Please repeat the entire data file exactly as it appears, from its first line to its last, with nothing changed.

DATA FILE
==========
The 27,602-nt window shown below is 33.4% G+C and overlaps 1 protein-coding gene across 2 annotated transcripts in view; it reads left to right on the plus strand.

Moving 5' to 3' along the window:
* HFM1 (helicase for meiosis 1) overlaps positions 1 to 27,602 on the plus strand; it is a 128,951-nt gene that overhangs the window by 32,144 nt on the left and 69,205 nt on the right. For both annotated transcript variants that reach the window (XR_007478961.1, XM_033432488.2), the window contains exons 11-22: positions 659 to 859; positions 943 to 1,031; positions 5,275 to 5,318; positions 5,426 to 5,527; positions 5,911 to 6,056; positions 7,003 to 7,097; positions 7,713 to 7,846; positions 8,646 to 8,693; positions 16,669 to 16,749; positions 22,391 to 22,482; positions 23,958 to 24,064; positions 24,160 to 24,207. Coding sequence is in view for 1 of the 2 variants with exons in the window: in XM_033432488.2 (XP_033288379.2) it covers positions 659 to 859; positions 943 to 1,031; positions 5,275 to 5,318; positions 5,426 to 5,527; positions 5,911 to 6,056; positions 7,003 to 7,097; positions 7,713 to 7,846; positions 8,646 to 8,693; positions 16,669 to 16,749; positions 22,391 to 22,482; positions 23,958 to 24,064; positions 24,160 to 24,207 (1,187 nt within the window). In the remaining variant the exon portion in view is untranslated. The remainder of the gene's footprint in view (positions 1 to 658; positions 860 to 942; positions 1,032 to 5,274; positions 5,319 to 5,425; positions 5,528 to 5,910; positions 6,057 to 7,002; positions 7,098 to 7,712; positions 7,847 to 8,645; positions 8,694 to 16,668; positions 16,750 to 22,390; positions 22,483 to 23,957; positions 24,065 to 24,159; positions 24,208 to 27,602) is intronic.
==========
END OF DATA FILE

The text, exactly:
The 27,602-nt window shown below is 33.4% G+C and overlaps 1 protein-coding gene across 2 annotated transcripts in view; it reads left to right on the plus strand.

Moving 5' to 3' along the window:
* HFM1 (helicase for meiosis 1) overlaps positions 1 to 27,602 on the plus strand; it is a 128,951-nt gene that overhangs the window by 32,144 nt on the left and 69,205 nt on the right. For both annotated transcript variants that reach the window (XR_007478961.1, XM_033432488.2), the window contains exons 11-22: positions 659 to 859; positions 943 to 1,031; positions 5,275 to 5,318; positions 5,426 to 5,527; positions 5,911 to 6,056; positions 7,003 to 7,097; positions 7,713 to 7,846; positions 8,646 to 8,693; positions 16,669 to 16,749; positions 22,391 to 22,482; positions 23,958 to 24,064; positions 24,160 to 24,207. Coding sequence is in view for 1 of the 2 variants with exons in the window: in XM_033432488.2 (XP_033288379.2) it covers positions 659 to 859; positions 943 to 1,031; positions 5,275 to 5,318; positions 5,426 to 5,527; positions 5,911 to 6,056; positions 7,003 to 7,097; positions 7,713 to 7,846; positions 8,646 to 8,693; positions 16,669 to 16,749; positions 22,391 to 22,482; positions 23,958 to 24,064; positions 24,160 to 24,207 (1,187 nt within the window). In the remaining variant the exon portion in view is untranslated. The remainder of the gene's footprint in view (positions 1 to 658; positions 860 to 942; positions 1,032 to 5,274; positions 5,319 to 5,425; positions 5,528 to 5,910; positions 6,057 to 7,002; positions 7,098 to 7,712; positions 7,847 to 8,645; positions 8,694 to 16,668; positions 16,750 to 22,390; positions 22,483 to 23,957; positions 24,065 to 24,159; positions 24,208 to 27,602) is intronic.